While some North Carolinians are surprised by this “hidden gem,” Matthew and Jordan Esposito have cozied up to the park at every milestone of their relationship and “with hikes and picnics in between.”
Their first date — a hike on the Sugarloaf Trail. Their 2015 wedding was in the Lodge, then a return to Sugarloaf for maternity pictures and back to the Lodge for a baby shower. Even their son’s first-birthday celebration happened at the mountaintop picnic shelter.
“Morrow Mountain State Park is near and dear to our family’s heart,” said Jordan. “Truly, it is such a rare and special place.”
For beginners, or hikers new to the park, the number one tip from Cecil and Debie Talbot is, “Get a map!”
The Talbots left Florida lowlands and beaches to move near family, and they report feeling the call of the mountain at least once a week. They’re proponents of hiking boots, trekking poles and fabric that wicks sweat away from the body.
“Always re-hydrate and check for snakes before stepping across logs,” they said.
The Talbots appreciate the variety of terrain, the seasonal changes, the beauty of blooming mountain laurel, and meeting other park visitors.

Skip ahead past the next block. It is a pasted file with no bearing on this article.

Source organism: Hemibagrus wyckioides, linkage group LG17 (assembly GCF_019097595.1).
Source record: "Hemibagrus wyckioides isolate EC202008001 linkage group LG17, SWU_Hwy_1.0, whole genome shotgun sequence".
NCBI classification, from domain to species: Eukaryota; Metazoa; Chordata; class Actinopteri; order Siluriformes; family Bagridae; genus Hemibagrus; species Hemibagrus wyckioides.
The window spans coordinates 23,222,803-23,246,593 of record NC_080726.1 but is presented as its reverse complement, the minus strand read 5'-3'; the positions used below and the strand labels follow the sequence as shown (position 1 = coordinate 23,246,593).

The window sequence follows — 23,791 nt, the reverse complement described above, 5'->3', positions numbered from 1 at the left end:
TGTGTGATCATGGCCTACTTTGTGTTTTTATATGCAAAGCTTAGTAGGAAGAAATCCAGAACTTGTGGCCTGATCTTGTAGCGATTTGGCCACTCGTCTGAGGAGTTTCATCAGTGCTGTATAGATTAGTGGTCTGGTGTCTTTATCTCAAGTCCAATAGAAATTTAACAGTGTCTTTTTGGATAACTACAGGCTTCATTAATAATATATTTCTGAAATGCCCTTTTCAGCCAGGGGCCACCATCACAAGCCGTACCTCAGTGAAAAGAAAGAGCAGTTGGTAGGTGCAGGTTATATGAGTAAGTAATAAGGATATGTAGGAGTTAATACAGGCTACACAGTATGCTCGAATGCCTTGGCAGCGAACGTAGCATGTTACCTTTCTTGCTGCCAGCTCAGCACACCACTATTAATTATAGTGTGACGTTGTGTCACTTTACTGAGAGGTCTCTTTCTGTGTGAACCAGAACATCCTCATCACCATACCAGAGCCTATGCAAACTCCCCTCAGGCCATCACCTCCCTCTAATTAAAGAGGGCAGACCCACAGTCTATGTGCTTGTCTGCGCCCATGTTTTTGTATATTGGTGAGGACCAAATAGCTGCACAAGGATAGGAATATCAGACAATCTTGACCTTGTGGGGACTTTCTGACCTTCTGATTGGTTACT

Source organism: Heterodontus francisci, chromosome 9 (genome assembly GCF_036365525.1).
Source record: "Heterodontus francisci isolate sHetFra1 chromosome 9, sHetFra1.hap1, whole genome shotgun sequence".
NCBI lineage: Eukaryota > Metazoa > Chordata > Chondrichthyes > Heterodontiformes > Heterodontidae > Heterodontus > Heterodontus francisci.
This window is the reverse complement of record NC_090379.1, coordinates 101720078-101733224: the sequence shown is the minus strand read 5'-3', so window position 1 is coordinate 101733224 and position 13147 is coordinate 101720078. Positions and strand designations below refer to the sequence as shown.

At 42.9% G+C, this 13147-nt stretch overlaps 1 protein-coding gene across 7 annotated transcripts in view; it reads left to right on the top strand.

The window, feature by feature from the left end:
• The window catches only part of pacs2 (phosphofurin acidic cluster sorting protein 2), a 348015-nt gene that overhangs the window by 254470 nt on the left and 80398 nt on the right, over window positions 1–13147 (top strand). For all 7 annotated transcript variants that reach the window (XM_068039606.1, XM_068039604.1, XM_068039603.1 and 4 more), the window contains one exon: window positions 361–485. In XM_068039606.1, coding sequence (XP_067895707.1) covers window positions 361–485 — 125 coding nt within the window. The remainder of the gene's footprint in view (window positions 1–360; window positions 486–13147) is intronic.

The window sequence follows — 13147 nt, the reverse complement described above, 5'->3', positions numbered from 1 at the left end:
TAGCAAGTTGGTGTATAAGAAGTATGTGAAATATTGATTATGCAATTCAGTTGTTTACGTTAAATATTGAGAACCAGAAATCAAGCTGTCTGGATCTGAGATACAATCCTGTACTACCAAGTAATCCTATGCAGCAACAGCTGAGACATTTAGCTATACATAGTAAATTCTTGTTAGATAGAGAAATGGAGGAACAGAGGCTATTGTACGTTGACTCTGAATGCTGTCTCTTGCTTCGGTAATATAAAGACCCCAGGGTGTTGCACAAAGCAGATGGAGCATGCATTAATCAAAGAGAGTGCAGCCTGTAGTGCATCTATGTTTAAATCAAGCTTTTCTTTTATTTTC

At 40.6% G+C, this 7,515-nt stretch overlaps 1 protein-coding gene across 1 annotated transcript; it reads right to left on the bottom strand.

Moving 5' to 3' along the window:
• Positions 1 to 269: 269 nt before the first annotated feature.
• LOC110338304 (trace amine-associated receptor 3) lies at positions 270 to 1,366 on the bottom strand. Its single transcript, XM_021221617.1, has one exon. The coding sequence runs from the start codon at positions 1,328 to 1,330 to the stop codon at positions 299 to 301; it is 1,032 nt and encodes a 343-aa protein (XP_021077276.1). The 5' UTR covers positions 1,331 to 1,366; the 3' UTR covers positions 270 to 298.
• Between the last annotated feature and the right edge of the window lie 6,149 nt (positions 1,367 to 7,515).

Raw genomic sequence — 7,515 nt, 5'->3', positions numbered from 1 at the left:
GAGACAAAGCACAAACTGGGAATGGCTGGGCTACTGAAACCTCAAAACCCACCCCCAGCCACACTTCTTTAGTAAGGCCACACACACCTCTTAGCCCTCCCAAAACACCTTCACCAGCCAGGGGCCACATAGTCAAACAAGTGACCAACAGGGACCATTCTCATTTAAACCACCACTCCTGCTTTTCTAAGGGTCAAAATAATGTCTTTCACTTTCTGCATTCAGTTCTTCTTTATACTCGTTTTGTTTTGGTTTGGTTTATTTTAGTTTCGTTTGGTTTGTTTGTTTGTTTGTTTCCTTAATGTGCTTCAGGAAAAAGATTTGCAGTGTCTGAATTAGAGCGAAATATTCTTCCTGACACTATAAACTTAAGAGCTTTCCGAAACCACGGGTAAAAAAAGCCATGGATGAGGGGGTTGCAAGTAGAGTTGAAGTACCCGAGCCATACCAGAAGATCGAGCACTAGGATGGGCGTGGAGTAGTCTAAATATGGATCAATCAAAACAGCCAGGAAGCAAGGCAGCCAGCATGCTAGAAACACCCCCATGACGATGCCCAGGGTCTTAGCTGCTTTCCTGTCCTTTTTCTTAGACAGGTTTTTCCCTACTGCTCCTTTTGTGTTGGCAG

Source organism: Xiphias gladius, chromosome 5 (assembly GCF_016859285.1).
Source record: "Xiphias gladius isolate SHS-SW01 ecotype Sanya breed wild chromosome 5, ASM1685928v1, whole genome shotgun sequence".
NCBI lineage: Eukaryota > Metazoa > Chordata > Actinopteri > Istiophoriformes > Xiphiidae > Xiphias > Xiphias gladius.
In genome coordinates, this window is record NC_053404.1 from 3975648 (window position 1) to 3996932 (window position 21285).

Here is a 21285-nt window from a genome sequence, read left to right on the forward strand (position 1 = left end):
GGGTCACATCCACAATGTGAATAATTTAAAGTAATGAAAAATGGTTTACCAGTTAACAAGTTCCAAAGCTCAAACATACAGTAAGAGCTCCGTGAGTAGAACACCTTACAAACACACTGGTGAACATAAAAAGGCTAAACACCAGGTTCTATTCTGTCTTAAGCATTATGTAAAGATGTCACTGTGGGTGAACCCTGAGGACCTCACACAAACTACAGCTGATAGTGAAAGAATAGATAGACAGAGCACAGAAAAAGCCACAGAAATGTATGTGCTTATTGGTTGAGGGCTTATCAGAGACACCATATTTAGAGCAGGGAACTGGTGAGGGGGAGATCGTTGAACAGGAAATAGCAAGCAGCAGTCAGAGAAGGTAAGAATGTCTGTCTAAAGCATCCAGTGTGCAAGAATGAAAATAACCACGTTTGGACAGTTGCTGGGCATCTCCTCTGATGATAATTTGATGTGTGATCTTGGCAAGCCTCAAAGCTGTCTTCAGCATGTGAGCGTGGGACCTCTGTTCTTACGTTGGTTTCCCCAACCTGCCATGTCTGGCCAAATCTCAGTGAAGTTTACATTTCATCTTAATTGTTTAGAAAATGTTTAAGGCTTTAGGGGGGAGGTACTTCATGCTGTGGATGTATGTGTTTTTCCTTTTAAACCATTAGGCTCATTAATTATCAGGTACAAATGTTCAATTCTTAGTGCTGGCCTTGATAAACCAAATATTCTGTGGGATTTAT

After a recent trek on Hattaway Mountain Trail, Debie Talbot said, “The trail was almost pristine!”
That’s good news since 14 miles of trails are scheduled for reroutes and repairs over the next 12 months.
“We’ll utilize sustainable trail design to eliminate erosion and to make trail travel safer by reducing hazards and installing some switchbacks,” said Davidson.
Construction will affect only one trail at a time and notice will be given on the MMSP website. The park’s 18 miles of equestrian trails are also a work in progress.
“We want to provide a high-quality riding experience,” he said. “We have long-range plans for bringing some of the equestrian trails closer to the lake for visual enjoyment.”